Vaturanga is a dialect spoken in the north-western district of Guadalcanar, to the west of Mala. In 1902 portions of the. Book of Common Prayer were published in this dialect by the Melanesian Mission Press, 160 pages, translated by the Rev. Percy Temple Williams, of the Melanesian Mission. The book includes certain Psalms, but omits the liturgical Epistles and Gospels. Williams graduated from Jesus College, Cambridge, B.A., 1890, M.A. 1894. He was missionary in Melanesia from 1895 to 1896 and 1899 to 1902. From 1902 to 1905 he was at Guadalcanar. During the years 1896 to 1898 he was missionary at Bundaberg, Queensland.


Griffiths 189:1
The language of Florida (native Gela, Ngela) and that of Bugotu in Ysabel, are closely allied, and the same language, in fact, is spoken on the coast of Guada1canar, to which Florida lies opposite. It is understood at Savo, one of the Solomon Islands, where the native language is very different. This, therefore, is an important language by its position, and it has become more important as it has come into use in missionary teaching[5].
Griffiths calls this language Gela.
[5] Ibid., p. 522.

The Florida language is spoken by about 5,000 inhabitants of the island. It is one of those purely local languages, without affiliations to others. This is quite common in Melanesia, where, although the inhabitants with few exceptions belong to the Papuan race, almost as a rule the natives of one island, however small, have a language which the natives of other islands do not understand. Indeed, it has been found — as mentioned above — that on a small island in these groups there have been two or three distinct tongues and tribes of people, who never met without bloodshed.

The language of Florida island has been reduced to writing by the members of the Melanesian Mission. Roman letters were used for the purpose. The language is understood by a population of about 20,000 dwelling in neighbouring islands, as stated above.

In 1882 the S.P.C.K. published a small book of Prayers in Florida, entitled: “Na lei kokoeliulivuti. Prayers in the Florida language.” 141 pages, 8vo. This edition did not contain the Occasional Offices, and only parts of the Psalter. It was the work of the Rev. Edward Gorton Penny (1824-91), B.A., Christ College, Cambridge, 1847; M.A., 1852. He was ordained deacon 1847, and priest in 1848. For many years he was a curate in England, until 1872, when he went out as a missionary to Dunedin, New Zealand. In 1906 the S.P.C.K. published:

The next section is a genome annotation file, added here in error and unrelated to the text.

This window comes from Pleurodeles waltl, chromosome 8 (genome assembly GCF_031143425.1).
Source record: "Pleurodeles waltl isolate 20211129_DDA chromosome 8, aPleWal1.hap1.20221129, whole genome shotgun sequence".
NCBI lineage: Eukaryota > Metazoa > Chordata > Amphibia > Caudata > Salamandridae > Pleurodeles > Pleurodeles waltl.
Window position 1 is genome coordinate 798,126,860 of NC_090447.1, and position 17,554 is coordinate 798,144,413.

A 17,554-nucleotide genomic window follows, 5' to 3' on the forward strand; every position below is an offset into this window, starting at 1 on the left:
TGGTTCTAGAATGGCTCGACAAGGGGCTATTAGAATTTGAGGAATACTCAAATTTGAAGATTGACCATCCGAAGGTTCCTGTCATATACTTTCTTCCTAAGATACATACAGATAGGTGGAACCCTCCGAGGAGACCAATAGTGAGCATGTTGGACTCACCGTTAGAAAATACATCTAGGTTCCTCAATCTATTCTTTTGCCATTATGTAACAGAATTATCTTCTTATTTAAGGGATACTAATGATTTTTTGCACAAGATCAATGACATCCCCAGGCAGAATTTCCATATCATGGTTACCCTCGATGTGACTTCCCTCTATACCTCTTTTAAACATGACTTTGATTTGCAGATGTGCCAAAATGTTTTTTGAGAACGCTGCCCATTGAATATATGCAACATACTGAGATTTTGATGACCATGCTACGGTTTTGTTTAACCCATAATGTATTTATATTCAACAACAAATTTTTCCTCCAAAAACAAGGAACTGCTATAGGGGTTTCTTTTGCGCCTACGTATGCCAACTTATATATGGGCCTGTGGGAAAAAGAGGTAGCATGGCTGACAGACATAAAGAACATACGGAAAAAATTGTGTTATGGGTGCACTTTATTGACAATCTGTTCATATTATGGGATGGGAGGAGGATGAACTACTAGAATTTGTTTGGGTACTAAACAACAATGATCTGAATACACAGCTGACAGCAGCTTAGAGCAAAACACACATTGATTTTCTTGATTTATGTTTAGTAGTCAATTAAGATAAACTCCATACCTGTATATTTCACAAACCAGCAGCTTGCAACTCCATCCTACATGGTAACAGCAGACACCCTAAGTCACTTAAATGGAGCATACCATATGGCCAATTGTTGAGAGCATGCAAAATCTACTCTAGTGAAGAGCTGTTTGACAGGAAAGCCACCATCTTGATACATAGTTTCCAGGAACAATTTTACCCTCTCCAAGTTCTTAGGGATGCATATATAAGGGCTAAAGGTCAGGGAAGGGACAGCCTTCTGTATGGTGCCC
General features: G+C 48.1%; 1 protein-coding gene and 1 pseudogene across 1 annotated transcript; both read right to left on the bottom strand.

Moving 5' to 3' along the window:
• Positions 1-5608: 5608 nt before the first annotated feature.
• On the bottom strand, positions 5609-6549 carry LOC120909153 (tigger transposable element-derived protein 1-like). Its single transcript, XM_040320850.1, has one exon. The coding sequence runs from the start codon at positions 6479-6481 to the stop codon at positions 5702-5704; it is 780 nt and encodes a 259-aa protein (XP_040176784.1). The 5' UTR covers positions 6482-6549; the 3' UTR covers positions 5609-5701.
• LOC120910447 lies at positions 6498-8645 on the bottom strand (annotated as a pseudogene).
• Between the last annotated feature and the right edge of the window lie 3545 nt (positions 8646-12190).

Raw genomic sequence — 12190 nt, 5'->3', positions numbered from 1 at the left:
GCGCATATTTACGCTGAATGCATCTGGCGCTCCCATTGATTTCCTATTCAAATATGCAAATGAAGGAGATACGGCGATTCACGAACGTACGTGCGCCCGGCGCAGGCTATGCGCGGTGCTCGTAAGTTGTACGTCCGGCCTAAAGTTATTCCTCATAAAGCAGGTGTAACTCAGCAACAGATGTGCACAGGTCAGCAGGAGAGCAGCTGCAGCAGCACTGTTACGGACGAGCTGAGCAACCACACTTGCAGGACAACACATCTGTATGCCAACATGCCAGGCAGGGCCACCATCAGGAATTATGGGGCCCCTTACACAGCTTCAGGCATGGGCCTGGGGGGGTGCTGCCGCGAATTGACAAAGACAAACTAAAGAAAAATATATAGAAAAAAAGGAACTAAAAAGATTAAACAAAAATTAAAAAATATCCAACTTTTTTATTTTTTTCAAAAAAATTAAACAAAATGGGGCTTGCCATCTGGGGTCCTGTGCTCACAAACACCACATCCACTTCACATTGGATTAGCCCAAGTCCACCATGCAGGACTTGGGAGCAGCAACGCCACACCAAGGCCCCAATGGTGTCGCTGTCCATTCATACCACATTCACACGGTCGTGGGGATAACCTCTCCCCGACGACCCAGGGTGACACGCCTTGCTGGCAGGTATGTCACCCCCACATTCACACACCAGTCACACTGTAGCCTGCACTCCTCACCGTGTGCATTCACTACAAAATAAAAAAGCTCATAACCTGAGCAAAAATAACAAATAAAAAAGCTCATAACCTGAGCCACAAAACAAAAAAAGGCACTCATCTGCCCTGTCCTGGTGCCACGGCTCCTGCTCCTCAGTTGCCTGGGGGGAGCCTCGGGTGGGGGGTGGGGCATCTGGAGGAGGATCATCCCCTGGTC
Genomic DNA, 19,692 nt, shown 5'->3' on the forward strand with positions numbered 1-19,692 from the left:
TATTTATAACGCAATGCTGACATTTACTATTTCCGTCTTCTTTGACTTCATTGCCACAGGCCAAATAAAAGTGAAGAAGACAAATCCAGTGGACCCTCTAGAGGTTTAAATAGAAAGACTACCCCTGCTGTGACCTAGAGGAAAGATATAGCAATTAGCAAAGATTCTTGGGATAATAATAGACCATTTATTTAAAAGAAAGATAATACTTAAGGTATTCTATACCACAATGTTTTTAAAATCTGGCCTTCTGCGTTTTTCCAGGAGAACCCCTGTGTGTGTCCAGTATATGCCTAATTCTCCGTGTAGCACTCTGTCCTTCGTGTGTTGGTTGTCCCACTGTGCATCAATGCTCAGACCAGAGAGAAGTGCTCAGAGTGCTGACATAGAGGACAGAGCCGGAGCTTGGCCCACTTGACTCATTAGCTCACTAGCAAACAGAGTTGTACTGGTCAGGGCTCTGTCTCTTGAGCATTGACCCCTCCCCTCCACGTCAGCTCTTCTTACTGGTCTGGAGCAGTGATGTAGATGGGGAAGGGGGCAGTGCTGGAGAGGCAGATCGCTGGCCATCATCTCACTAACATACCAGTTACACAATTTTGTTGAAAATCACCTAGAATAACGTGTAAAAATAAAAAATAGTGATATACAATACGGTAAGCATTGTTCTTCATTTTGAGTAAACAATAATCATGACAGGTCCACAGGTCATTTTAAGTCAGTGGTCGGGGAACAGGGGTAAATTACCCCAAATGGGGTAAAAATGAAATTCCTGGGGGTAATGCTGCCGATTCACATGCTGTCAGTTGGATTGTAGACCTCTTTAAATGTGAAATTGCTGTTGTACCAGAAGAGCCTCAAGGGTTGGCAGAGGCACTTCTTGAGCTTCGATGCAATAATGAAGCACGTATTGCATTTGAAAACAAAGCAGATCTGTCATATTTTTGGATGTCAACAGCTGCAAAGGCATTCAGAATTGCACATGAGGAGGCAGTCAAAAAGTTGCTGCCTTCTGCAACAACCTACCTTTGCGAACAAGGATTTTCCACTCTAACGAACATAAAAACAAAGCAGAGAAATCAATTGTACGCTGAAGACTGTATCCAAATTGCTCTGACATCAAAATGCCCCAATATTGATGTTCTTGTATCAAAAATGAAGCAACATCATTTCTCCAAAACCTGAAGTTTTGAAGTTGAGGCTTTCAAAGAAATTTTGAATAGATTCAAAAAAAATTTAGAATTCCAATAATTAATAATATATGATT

Griffiths 39:3; this language is currently known as Nggela or Gela

The translator was actually Alfred Penny (see below).

Na ronoborono | ni kokoeliulivuti. | Kara nia kokoeeliulivuti | tana lei boni tana vale te tabu. | The Book of Common Prayer in the Florida language (Solomon Islands).

(1), 302 pages, fcap. 8vo. The edition omits the introductory matter as well as the Psalter or Psalms of David.


Griffiths 39:4 (1906, reissued 1917, 1919, 1923, 1928)
Bugotu is the name of a small district at the south-eastern extremity of the large island of Ysabel. The alternative name, Mahaga, is derived from that of a village, now deserted, in Bugotu. The language is very similar to that of Florida, although there are a number of differences in the vocabulary. Portions of the Book of Common Prayer in the Bugotu language were published in 1902, and again in 1905, by the S.P.C.K., 191 pages, fcap. 8vo. The title reads: *Na Buka Tarai | Bugotu. | Title; reverse containing contents (Na thagi puhi); text, pp. 3-191. It was printed under the care of the Rev. Alfred Penny, of the Melanesian Mission. | t includes a large part of the Psalter. According to Darlow and Moule, Vol. II, p. 161, the actual translation appears to have been made by the late Rev. Henry Palmer Welchman, of the same mission.